The Catechism offers guidance on how to interpret the Bible, explaining that we must take into account the “modes of feeling, speaking, and narrating then current” (CCC 110). This idea of “feeling” struck me as kind of strange since the other verbs have to do with expressing ideas, not one’s inner emotions. And besides, don’t all writing professors get upset when students write, “I feel…”? So, I thought this might be a translation issue. In fact, it is.
This Catechism paragraph is based on Dei Verbum 12, which in the Latin uses the phrase, “sentiendi, dicendi, narrandive modos” to indicate the teaching. Well, the idea of “sentiendi” is translated in the Abbot translation of Dei Verbum as “perceiving,” which is much preferable to “feeling” in my opinion. The verb underlying this participle is “sentio” which can mean “feel, think, perceive, sense, judge, observe.” The Council fathers seem to be getting at the way that the ancients apprehended ideas and expressed them, not at the way they “felt” in terms of their emotions. We’re after how they thought, not how they “felt.” Notably, the official Latin version of the Catechism agrees with Dei Verbum: “modorum sentiendi.”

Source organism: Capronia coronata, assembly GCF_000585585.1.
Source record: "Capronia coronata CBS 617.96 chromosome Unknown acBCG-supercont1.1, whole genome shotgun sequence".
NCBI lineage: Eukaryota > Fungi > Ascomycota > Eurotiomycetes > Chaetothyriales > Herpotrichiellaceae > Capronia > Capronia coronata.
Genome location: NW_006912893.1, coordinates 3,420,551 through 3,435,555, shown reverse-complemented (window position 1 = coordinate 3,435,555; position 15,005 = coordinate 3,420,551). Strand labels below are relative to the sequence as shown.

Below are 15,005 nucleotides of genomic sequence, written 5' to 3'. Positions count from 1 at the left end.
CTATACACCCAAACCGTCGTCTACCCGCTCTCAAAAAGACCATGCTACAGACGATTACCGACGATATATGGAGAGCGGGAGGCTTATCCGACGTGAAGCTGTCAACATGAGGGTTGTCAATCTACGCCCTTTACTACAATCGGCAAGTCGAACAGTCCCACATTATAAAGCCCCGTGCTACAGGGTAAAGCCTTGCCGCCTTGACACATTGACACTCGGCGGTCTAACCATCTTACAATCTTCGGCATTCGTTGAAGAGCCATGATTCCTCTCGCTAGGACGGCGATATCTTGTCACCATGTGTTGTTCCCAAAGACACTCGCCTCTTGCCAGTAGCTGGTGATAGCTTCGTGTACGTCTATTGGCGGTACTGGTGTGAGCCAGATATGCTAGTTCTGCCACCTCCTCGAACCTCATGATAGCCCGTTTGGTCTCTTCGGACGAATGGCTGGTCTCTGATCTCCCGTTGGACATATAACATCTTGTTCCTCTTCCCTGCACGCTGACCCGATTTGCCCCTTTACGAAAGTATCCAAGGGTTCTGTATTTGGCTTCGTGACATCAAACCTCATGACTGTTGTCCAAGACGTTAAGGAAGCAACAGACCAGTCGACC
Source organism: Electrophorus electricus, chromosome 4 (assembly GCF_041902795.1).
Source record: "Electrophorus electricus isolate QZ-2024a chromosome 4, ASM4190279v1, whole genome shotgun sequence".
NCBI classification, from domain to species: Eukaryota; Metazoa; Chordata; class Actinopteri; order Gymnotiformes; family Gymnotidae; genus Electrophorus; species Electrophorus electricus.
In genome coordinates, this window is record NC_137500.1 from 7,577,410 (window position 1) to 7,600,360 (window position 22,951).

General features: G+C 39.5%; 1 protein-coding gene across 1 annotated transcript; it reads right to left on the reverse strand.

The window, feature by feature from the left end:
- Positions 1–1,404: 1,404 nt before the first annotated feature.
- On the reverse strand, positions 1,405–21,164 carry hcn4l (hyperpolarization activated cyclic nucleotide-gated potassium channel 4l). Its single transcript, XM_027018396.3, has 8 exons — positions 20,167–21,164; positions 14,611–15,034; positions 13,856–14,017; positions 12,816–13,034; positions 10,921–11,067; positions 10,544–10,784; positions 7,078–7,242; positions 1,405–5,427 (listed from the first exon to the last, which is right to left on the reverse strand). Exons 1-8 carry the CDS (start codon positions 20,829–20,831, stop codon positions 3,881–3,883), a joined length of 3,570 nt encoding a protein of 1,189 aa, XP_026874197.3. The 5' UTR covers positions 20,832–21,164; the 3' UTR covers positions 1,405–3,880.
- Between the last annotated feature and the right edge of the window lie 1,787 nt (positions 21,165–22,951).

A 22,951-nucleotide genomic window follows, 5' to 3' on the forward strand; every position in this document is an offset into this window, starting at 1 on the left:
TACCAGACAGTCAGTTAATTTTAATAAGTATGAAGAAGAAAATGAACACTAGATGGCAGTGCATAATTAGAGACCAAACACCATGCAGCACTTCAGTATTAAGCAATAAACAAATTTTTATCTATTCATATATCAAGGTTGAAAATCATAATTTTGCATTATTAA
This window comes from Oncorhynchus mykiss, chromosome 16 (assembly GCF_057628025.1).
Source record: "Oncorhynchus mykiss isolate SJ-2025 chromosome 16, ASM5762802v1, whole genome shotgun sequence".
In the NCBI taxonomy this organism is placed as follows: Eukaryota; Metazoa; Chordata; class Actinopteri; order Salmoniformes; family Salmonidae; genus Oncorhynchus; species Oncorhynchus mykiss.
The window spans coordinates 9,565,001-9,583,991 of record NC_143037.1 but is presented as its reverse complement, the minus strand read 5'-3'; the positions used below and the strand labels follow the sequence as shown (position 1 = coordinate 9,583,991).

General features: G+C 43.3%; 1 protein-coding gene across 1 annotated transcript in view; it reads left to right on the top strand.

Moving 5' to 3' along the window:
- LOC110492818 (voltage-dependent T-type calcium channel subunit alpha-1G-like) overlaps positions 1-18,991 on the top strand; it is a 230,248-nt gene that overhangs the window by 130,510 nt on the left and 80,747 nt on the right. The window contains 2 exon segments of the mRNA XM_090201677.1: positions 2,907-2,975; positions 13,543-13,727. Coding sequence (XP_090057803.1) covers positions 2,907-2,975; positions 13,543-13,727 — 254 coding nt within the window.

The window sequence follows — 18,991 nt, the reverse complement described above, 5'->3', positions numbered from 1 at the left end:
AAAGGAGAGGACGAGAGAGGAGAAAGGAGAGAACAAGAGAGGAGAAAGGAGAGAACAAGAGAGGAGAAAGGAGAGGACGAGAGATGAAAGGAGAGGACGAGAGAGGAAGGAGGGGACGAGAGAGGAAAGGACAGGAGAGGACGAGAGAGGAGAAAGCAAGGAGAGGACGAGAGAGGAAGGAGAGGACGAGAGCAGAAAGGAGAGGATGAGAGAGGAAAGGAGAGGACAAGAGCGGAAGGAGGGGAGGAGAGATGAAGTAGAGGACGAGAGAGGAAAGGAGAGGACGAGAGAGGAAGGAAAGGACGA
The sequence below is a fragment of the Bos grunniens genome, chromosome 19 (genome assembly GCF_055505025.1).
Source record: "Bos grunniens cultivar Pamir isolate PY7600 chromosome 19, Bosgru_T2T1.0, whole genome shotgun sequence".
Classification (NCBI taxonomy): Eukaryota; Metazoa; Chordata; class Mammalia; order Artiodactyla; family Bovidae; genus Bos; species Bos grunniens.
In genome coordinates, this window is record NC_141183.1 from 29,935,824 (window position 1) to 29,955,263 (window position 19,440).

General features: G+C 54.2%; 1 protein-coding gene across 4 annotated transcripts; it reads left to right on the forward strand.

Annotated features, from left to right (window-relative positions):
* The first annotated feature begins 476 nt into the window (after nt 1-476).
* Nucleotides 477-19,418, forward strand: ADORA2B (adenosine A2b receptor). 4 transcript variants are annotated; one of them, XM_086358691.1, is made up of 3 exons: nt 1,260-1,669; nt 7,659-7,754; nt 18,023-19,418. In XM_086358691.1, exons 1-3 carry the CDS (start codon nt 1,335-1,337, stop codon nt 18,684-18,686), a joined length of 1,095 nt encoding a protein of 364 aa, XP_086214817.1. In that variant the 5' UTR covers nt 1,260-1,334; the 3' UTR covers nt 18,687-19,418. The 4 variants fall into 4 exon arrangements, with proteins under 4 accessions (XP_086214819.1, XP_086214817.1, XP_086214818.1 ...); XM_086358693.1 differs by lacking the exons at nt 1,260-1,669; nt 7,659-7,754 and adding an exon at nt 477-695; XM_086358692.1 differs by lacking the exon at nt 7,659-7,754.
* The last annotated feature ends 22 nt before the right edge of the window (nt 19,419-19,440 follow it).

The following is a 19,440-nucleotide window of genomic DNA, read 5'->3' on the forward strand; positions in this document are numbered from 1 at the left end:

Is it a mis-translation? No, not really, but I think that one of the other translation choices for the Latin sentio, would be preferable. We want to think hard about how the ancient biblical authors understood and explained ideas, not in how they felt emotionally.